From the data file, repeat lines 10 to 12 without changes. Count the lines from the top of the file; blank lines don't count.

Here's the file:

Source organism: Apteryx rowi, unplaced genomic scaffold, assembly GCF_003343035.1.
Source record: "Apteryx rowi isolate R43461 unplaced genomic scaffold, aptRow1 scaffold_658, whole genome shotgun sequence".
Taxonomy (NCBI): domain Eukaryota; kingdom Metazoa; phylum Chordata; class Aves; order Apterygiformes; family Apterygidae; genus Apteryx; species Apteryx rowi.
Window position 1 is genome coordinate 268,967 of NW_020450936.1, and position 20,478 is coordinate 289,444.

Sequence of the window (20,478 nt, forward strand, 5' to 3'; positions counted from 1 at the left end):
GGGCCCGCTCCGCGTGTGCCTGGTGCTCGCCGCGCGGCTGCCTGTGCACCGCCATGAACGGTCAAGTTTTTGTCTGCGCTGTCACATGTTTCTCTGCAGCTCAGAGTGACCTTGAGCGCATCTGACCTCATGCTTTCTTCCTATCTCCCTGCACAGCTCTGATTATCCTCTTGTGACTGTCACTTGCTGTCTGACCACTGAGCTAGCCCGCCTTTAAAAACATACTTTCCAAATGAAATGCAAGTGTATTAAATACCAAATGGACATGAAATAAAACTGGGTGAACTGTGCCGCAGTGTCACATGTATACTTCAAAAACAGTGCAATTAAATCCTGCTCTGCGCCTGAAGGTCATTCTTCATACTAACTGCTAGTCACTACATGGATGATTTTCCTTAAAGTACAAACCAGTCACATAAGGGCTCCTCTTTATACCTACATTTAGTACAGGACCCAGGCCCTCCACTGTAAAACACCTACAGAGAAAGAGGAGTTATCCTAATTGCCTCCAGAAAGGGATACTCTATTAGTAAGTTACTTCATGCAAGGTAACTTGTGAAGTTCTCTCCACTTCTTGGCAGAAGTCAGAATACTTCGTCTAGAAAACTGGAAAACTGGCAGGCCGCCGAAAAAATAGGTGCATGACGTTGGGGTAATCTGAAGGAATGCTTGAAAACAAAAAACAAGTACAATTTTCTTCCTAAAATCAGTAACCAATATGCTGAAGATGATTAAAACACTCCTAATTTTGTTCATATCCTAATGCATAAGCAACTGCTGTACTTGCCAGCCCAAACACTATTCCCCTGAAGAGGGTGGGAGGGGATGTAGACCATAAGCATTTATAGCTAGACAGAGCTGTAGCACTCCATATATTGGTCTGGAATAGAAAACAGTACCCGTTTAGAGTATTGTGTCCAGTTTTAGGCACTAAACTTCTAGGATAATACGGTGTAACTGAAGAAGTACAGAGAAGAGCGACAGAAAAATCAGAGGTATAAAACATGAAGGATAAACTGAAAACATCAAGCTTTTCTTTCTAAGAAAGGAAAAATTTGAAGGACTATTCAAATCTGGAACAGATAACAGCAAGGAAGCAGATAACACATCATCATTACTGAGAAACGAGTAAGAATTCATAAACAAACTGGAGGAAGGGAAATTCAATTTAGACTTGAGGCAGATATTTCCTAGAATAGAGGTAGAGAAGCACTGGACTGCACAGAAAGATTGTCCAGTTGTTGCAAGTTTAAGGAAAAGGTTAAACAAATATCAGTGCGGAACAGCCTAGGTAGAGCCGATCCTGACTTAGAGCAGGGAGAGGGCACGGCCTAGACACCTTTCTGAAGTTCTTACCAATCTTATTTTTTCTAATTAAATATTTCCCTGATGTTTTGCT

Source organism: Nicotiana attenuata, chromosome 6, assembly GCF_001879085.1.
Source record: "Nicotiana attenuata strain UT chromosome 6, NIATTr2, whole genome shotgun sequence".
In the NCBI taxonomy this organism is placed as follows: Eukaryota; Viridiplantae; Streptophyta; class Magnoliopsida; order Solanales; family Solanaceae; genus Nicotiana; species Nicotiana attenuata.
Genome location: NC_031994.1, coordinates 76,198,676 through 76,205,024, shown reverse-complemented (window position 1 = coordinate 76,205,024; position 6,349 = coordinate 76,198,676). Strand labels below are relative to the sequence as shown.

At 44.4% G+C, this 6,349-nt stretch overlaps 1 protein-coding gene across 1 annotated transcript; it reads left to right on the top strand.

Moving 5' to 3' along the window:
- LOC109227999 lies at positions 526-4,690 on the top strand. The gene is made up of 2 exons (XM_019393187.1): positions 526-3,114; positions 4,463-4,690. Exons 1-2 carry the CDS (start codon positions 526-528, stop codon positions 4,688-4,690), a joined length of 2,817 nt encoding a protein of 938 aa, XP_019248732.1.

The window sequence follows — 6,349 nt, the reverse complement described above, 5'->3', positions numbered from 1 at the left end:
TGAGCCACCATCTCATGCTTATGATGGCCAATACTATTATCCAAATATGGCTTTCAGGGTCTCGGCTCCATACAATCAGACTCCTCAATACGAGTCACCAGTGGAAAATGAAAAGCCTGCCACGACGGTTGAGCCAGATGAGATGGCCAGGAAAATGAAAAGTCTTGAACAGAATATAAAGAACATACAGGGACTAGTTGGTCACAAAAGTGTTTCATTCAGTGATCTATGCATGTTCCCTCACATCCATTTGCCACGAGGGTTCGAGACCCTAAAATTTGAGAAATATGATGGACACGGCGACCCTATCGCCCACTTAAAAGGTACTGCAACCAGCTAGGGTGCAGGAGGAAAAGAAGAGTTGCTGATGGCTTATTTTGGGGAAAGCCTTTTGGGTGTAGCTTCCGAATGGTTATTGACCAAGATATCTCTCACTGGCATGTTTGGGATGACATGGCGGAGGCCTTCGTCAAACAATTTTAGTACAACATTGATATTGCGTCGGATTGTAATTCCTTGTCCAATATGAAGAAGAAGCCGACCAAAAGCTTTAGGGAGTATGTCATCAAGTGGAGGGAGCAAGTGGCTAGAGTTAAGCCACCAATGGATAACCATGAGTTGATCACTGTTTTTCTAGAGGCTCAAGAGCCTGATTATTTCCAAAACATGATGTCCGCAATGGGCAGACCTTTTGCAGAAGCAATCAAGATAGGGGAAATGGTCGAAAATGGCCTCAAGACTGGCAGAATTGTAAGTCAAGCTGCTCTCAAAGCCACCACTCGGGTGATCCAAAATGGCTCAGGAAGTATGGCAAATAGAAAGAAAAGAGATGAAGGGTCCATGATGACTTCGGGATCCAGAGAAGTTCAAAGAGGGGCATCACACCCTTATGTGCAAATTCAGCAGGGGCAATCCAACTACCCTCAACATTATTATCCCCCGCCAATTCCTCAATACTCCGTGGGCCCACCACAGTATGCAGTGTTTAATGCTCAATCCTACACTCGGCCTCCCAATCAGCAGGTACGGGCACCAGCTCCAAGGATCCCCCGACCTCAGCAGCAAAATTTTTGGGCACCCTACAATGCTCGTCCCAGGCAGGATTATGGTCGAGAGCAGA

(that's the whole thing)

Genome location: NC_031994.1, coordinates 76,198,676 through 76,205,024, shown reverse-complemented (window position 1 = coordinate 76,205,024; position 6,349 = coordinate 76,198,676). Strand labels below are relative to the sequence as shown.

At 44.4% G+C, this 6,349-nt stretch overlaps 1 protein-coding gene across 1 annotated transcript; it reads left to right on the top strand.

Moving 5' to 3' along the window: